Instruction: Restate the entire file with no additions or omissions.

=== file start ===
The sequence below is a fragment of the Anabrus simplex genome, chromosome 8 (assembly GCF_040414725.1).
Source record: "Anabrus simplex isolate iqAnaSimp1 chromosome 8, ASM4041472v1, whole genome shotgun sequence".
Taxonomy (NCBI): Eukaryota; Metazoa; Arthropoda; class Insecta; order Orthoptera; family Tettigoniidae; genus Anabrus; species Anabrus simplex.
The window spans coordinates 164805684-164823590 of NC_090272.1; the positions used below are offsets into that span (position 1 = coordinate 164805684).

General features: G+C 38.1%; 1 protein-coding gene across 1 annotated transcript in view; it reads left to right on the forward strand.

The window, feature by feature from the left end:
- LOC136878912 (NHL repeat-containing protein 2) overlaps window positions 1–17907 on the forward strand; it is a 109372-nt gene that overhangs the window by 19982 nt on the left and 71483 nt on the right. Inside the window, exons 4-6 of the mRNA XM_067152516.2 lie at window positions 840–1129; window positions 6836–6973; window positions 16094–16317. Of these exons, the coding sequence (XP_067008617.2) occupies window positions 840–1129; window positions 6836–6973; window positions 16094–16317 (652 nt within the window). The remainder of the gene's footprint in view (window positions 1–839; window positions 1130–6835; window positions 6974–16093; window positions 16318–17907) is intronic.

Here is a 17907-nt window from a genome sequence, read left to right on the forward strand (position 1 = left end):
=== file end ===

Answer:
The sequence below is a fragment of the Anabrus simplex genome, chromosome 8 (assembly GCF_040414725.1).
Source record: "Anabrus simplex isolate iqAnaSimp1 chromosome 8, ASM4041472v1, whole genome shotgun sequence".
Taxonomy (NCBI): Eukaryota; Metazoa; Arthropoda; class Insecta; order Orthoptera; family Tettigoniidae; genus Anabrus; species Anabrus simplex.
The window spans coordinates 164805684-164823590 of NC_090272.1; the positions used below are offsets into that span (position 1 = coordinate 164805684).

General features: G+C 38.1%; 1 protein-coding gene across 1 annotated transcript in view; it reads left to right on the forward strand.

The window, feature by feature from the left end:
- LOC136878912 (NHL repeat-containing protein 2) overlaps window positions 1–17907 on the forward strand; it is a 109372-nt gene that overhangs the window by 19982 nt on the left and 71483 nt on the right. Inside the window, exons 4-6 of the mRNA XM_067152516.2 lie at window positions 840–1129; window positions 6836–6973; window positions 16094–16317. Of these exons, the coding sequence (XP_067008617.2) occupies window positions 840–1129; window positions 6836–6973; window positions 16094–16317 (652 nt within the window). The remainder of the gene's footprint in view (window positions 1–839; window positions 1130–6835; window positions 6974–16093; window positions 16318–17907) is intronic.

Here is a 17907-nt window from a genome sequence, read left to right on the forward strand (position 1 = left end):